Hylebos documentary pays homage to Federal Way's ‘hidden jewel’

Federal Way resident Mary Longhurst created a documentary about one of Federal Way's most treasured gems.

"The Hylebos: Discovering a Hidden Jewel" is an 18-minute film that explores the history and conservation efforts related to the West Hylebos Wetlands in Federal Way.

She was inspired to make the documentary during the city's first Hylebos Day in May 2008, which coincided with the re-opening of the park's boardwalk. Longhurst wanted to convey the vision of the late Ilene Marckx, whose work formed the foundation for today's Hylebos watershed conservation efforts.

"A little light went on and I thought, there's a story that needs to be told," said Longhurst, who completed the project as a graduate student at Antioch University in Seattle with help from a 4Culture grant. "I lived and breathed Hylebos for a long time. I'm just enthralled with the place."

Longhurst's film premiered Feb. 6 during a gathering co-sponsored by Friends of the Hylebos and Historical Society of Federal Way.

"Our two organizations have always shared a common goal of preserving natural and cultural history in Federal Way," said Chris Carrel, executive director of Friends of the Hylebos. "The idea of saving the Hylebos Wetlands started as one person's dream that transformed into a community's goal."

City council member Jeanne Burbidge called the documentary "another milestone for our community." "The Hylebos is a vital source of emotional and spiritual refreshment," she said.

Gerry Knutzen of the historical society praised Longhurst's film for its thorough examination of the Hylebos as well as the vision of Ilene Marckx.

"We want to do some more programs like this," he said.

Watch the video

Check out "The Hylebos: Discovering a Hidden Jewel" documentary online at

Hylebos history

It all began with the dreams of a zealous Federal Way woman and her husband.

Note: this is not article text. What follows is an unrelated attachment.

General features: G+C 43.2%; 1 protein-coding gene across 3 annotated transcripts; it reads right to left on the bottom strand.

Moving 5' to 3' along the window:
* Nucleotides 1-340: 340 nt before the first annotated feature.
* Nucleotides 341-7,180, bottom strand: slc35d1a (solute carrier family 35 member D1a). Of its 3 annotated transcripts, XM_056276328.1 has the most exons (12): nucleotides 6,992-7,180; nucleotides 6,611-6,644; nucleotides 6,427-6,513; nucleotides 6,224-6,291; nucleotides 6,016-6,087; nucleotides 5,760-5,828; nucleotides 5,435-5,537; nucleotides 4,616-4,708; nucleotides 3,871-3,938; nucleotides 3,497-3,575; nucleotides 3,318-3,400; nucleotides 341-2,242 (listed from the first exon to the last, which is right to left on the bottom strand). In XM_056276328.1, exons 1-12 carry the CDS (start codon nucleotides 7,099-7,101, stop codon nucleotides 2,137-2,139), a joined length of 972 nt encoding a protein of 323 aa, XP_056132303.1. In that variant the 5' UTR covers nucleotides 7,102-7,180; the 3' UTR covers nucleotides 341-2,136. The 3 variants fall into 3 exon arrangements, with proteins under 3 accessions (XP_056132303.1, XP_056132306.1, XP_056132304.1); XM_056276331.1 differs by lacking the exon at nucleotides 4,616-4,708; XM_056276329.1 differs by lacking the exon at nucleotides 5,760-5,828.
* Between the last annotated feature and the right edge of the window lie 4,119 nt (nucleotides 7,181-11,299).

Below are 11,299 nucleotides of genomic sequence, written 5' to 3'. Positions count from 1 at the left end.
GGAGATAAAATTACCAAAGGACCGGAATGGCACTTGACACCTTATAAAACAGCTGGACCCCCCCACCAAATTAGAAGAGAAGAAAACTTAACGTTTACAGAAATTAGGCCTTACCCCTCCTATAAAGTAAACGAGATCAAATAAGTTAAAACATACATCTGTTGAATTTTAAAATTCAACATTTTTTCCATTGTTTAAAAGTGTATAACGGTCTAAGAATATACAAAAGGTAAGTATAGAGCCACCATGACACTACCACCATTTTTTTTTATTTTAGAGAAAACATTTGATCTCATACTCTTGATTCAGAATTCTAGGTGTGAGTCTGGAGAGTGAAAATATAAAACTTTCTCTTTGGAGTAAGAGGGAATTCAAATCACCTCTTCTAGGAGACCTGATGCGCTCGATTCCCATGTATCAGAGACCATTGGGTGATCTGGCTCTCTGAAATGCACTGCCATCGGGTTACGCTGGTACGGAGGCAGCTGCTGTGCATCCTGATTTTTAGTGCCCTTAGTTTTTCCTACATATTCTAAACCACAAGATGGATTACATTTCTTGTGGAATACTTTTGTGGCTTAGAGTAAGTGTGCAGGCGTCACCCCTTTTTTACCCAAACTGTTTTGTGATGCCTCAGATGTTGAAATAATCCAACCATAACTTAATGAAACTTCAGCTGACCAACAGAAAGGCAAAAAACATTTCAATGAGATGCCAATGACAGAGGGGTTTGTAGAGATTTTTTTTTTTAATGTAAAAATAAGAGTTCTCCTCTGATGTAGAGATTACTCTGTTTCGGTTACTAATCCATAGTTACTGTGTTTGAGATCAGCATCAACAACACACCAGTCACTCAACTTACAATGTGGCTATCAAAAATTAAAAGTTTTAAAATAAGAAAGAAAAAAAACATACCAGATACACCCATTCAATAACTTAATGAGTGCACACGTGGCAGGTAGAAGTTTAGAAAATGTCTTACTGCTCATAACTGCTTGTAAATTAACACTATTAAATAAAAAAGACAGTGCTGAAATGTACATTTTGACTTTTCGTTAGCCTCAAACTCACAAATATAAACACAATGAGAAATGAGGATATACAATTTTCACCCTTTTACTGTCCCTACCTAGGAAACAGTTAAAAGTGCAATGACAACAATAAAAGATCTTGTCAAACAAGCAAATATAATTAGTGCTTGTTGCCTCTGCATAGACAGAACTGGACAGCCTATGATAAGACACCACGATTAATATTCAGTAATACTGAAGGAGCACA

The late Ilene and Francis Marckx founded the group that would later become Friends of the Hylebos. Back in 1955, the Marckxes bought a large plot of land that is now part of the Hylebos boardwalk. Years later, they discovered impressive wetlands and wildlife living on their property. Pondering the beauty of the land and worrying about increasing development in the area, Ilene and Francis decided to do something to preserve the wetlands. They gathered about 10 friends and people from both political parties and started the West Hylebos Wetlands Committee, which would later become Friends of the Hylebos.

The committee held its first meetings in the Marckxes' living room. The first duties included persuading state officials to make the wetlands a state park. The Marckxes donated 24.5 acres of their land in 1981 to what would soon become a state park. The state acquired more land throughout the years, and in 1991, a ribbon cutting ceremony was held for the West Hylebos State Park. It was declared a "natural area" and development was prohibited.

Today, the park is nearly 120 acres and is owned by the City of Federal Way. Tens of thousands of people visit the park each year, and it has been recognized as one of the state's top nature areas.

Learn more

The Federal Way City Council declared the first Saturday in May to be Hylebos Day in Federal Way. Annually, the city will recognize this day as a chance to appreciate the Hylebos Wetlands and the efforts of Friends of the Hylebos to preserve and restore 745 acres of the Hylebos Creek. Friends of the Hylebos was created 25 years ago by Federal Way residents and leaders. To learn more, contact Chris Carrel at or (253) 874-2005.

Hylebos timeline

Early 1970s: Ilene and Francis Marckx discover the wetlands.

1978: Hylebos is given protected status as a “sensitive area" by King County.

1980: First meetings of the Federal Way Community Council’s West Hylebos Committee.

1981: Ilene and Francis win the Washington State Ecological Committee award for work on behalf of the wetlands.

1982: Marckx family donates 24.5 acres to Washington State Parks and Recreation Commission with provision of property reverting back if the state hasn’t allocated money for additional purchases by 1985.

1983: The Marckxes and supporters form the nonprofit Wetlands of West Hylebos Inc. (initially named Friends of the West Hylebos Wetlands).

1984: Hylebos is the number one project in state parks new acquisitions budget category.

1987: State Legislature approves $296,000 for property acquisition and park development.

1991: State parks ribbon cutting ceremony for Hylebos park.

2004: West Hylebos Wetlands State Park transferred to the City of Federal Way and becomes the West Hylebos Wetlands.

2008: The first ever annual Hylebos Day is celebrated in Federal Way.

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